Rich: Yes. It's really interesting... Can you compete? Well, we're looking now... WhatsApp was competing and they went and bought them for 21 billion dollars. Let's be honest, I'd be very happy with 21 billion dollars in my bank account. I think I could pretty much go and do anything, I'd have a great summer in 2016 with a yacht somewhere. But I think you can compete. And how you compete is that as a startup app you are far more agile. You can pivot, and pivoting is a really big thing. We want to see what works, what doesn't work with the app, and we can kill stuff immediately. Whereas with Google, if they're trying to do something with Google+ for example, they spend hundreds of millions of dollars on launching, hundreds of millions of dollars on the team and getting it ready, and it just doesn't work. Whereas startups can go and they can create a new platform, they can see if it works. If it does work, they can invest in it, they can pivot, they can see how it goes. I think there's always an opportunity to be more innovative and more exciting and faster. And it's all about speed. If you can do something that is brilliant, that people love, that people want to use, and people are going to use it twice a day, then you are on to a winner and you should definitely just go and pursue that.

Paul: Rich, we're in danger of you going through every single big theme of this show, because you mentioned pivot, and that's another big one. So it's almost like a quiz show here...

Rich: I'm getting the right answers.

Paul: You are. The final thing is, I often ask about a tip for an app, but I actually think... You've mentioned that you're in a lot of networking groups as well, and I'm guessing that you also use Slack, which I know has been mentioned quite a lot. Do you have any virtual networking groups that you could recommend to us?

Rich: Yes, I think some of the good ones on Facebook that I'm part of are London Startup Events, which is great, I'm also a member of the Young Entrepreneurs Network, which is based actually in New York, but it's really very active in Europe, as well. Then on Slack, which is a product that we run a lot of stuff off... I'm a member of Tech London, which is very good and you have a load of stuff on there, which is awesome: you can do introductions, you can do marketing, skills, whatever that you may do. Another one is Nomads, which is about $70 to join, but it's really good. It's called Nomads, but it's digital nomads, and you can go in there, you can chat to people if you need advice... I often will post on Facebook if I need advice, or in digital Nomads or in Tech London, and usually someone will message me and say, "Hey, I've had this problem before. Do you want to have a Skype call about it?" As I said, if you are willing to give... And whenever anyone asks for advice I'm always one of the first people to say, "Yes, sure. Send me an e-mail." And I want to say to your listeners, if anyone has any questions or anything about this talk, or they want to just bounce an idea off me, you can always e-mail me. My e-mail is, and I always reply, and I will always get back to people. Or just send me a tweet @richpleeth, and I'm always super happy to help people out because I know that the startup ecosystem is all about giving and not about taking. So I'm super happy to help people; never be afraid to ask, because people have been through the problem you're having before and I have problems every day. I'd love to talk to you about how you got your apps to the top of the AppStore, and sharing ideas is how you learn. And if you stop learning you're going to fail, because you just need to be learning every single day, and I make sure I'm learning every single day from my team, from VC's that I'm meeting, from mentors that I'm chatting with... And you just have to make sure that you keep doing that.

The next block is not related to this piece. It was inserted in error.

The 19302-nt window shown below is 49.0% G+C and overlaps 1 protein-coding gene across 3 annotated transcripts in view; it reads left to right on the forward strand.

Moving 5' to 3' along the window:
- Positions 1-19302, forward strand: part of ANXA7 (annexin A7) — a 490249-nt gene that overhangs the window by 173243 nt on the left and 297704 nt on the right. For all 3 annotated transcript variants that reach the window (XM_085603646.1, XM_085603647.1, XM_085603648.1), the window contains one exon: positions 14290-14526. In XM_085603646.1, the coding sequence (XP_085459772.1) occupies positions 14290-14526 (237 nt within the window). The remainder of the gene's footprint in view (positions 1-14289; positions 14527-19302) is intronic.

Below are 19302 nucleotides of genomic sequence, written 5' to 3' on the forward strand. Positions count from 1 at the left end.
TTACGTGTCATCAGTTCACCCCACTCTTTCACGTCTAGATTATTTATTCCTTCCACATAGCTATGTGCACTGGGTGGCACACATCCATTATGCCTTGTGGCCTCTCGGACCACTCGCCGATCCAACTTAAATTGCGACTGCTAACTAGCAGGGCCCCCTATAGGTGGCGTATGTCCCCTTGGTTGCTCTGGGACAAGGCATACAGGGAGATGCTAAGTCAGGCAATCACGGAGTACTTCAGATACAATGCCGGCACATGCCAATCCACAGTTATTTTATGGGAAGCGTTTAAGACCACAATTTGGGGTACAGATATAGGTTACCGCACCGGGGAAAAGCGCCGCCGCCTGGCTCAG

Paul: Wonderful. Rich, all this stuff is going to be also on, just search for Rich Pleeth, episode 405. It's been a wonderful chat, I've really, honestly enjoyed it and it just sets up for an excellent 2016 for this show. Thanks for being an awesome guest, Rich, and all the best with the growth of the app.

Rich: Thank you so much, it's been really lovely to talk to you. Thanks!